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SDK Initialization | Web Barcode Scanner

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We provide free "no-strings-attached" developer support for the implementation & testing of the Scanbot SDK. If you encounter technical issues with integrating the Scanbot SDK or need advice on choosing the appropriate framework or features, please visit our Support Page.

To run the Scanbot SDK plugin functionality within your production app, you have to purchase and use a valid Scanbot SDK license. The SDK will run for one minute in trial mode without a license.

const myLicenseKey = "";
scanbotSDK = await ScanbotSDK.initialize({
licenseKey: myLicenseKey,

Leave the license key empty to enter the trial mode of one minute.

To get a free, "no-strings-attached" 7-day trial license, please submit the Trial License Form on our website.

The initializer also serves as the main entry point of the SDK, meaning that the scanbotSDK object returned upon initialize serves as your entry point to use any other SDK features.

Initialization Location & Timing


In your class-based client-side React project, you should initialize the SDK in the componentDidMount lifecycle method of your App.tsx component:

override async componentDidMount(): Promise<void> {
const sdk = await ScanbotSDK.initialize({ licenseKey: myLicenseKey, engine: "see below"});

If you're using functional components, make use of the useEffect hook:

useEffect(() => {
(async () => {
const sdk = await ScanbotSDK.initialize({ licenseKey: myLicenseKey, engine: "see below"});
}, []);

In your Angular project, you have the option to initialize Scanbot SDK in the ngOnInit lifecycle method of your AppComponent:

async ngOnInit(): Promise<void> {
await ScanbotSDK.initialize({ licenseKey: myLicenseKey, engine: "see below"});

However, in keeping more with the Angular way of doing things, you could also create an injectable service:

export class ScanbotSdkService {
public sdk: ScanbotSDK;

constructor() {
this.sdk = await ScanbotSDK.initialize({ licenseKey: myLicenseKey, engine: "see below"});

Then, you can inject this service into any component you need to use the SDK via:

selector: "app-root",
templateUrl: "./app.component.html",
styleUrls: ["./app.component.scss"],
export class AppComponent {
SDK: ScanbotSdkService;

router: Router;

constructor(_router: Router, _sdk: ScanbotSdkService) {
this.router = _router;
this.SDK = _sdk;
Vanilla javascript

If you're using vanilla javascript, you first need to download the SDK files. This can be done as follows:

mkdir -p scanbot-web-sdk/
cd scanbot-web-sdk
npm pack scanbot-web-sdk
tar -xf scanbot-web-sdk-*.tgz --strip-components=2 package/bundle
rm scanbot-web-sdk-*.tgz

The SDK files are now in the scanbot-web-sdk directory. You can add the SDK to your HTML page by adding the following script tag:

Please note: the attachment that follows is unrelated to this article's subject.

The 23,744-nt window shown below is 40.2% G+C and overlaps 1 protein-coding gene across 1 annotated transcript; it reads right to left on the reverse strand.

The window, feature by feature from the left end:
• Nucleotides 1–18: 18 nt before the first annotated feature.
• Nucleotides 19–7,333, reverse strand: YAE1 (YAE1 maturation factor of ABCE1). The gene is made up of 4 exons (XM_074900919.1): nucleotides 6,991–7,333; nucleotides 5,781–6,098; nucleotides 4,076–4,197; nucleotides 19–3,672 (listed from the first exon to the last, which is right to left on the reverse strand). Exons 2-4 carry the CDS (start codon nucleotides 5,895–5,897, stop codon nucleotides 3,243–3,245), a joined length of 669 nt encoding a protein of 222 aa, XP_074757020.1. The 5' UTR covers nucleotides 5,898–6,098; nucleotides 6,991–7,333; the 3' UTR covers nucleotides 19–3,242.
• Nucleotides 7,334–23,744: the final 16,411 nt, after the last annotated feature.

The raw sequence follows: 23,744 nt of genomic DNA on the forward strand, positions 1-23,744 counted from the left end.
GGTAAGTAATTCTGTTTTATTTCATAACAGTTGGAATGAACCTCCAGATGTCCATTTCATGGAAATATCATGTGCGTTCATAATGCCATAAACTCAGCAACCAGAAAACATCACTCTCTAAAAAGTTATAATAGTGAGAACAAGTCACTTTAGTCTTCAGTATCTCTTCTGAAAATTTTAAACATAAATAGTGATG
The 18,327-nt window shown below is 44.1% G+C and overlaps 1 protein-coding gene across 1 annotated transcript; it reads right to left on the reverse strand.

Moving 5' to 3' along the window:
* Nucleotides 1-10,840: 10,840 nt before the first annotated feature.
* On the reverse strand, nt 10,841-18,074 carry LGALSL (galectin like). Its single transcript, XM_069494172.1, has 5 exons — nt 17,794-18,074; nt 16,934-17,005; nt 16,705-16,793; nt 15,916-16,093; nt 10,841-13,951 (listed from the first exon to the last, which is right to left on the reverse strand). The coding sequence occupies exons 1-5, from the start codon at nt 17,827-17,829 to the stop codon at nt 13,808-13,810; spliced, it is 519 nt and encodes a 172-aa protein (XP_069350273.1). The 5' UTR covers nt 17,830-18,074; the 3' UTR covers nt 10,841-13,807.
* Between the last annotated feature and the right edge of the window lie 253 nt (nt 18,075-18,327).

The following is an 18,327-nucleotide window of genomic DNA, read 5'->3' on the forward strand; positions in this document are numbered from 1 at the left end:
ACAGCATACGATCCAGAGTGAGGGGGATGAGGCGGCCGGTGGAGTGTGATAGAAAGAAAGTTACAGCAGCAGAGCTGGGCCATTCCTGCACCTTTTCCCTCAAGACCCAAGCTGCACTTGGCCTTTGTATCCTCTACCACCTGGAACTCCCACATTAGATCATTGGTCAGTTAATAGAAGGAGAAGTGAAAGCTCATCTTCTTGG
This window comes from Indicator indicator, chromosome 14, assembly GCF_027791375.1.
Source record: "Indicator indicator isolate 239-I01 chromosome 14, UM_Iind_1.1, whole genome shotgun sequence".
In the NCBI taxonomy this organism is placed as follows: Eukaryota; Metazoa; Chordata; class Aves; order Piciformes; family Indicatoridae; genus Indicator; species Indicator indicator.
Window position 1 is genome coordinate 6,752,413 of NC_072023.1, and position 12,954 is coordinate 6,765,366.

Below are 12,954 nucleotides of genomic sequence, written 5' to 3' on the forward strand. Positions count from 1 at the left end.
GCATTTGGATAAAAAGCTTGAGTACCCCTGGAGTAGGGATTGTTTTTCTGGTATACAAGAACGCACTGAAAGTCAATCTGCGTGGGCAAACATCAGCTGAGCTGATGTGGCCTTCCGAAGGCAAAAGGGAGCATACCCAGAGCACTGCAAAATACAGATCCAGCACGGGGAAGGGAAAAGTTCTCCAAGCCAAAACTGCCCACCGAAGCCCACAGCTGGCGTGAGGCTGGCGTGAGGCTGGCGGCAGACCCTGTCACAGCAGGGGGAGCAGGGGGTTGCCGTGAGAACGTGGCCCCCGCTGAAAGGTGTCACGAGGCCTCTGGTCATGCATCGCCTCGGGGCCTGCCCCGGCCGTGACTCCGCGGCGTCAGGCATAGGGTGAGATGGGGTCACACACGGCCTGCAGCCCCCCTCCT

<script src="scanbot-web-sdk/ScanbotSDK.min.js"></script>

Then you can initialize the SDK in the window.onload function:

window.onload = async () => {
scanbotSDK = await ScanbotSDK.initialize({ licenseKey: myLicenseKey, engine: "see below"});

In Vue.js, you have the option to create globally available objects via its provide-inject API.

First, you initialize the SDK in your main.ts file and provide it to the app:

const app = createApp(App)
const scanbotSDK = ScanbotSDK.initialize({ licenseKey: myLicenseKey, engine: enginePath });
app.provide("scanbotSDK", scanbotSDK);

And then you can have it available in any component via the inject function:

import { inject, onMounted } from "vue";
const scanbotSDK: Promise<ScanbotSDK> = inject("scanbotSDK")!;

And then initialize it after the component is mounted:

import { inject, onMounted } from "vue";
onMounted(async () => {
const SDK = await scanbotSDK;

Note that it's also possible to await ScanbotSDK injection immediately, but it's generally leads to a better user experience when SDK initialization is deferred to after the component has been mounted.

Also note that it's even possible to immediately await ScanbotSDK initialization in

main.ts, however, that will increase initial load time.

Next.js is react-based, therefore initialization is similar to React, in the lifecycle methods componentDidMount or useEffect of your page.tsx.

However, with the caveat that you do not want the server bundle to contain the SDK, as that'll drastically increase initial page load time. As such, we import the SDK dynamically inline:

override async componentDidMount(): Promise<void> {
const reference = (await import('scanbot-web-sdk')).default;
const sdk = await reference.initialize({ licenseKey: myLicenseKey, engine: "see below"});
useEffect(() => {
(async () => {
const reference = (await import('scanbot-web-sdk')).default;
const sdk = await reference.initialize({ licenseKey: myLicenseKey, engine: "see below"});
}, []);

Svelte is similar to Next.js in terms that it's a server-side rendering (SSR) framework, and similar to Vue.js in terms of it's onMount API.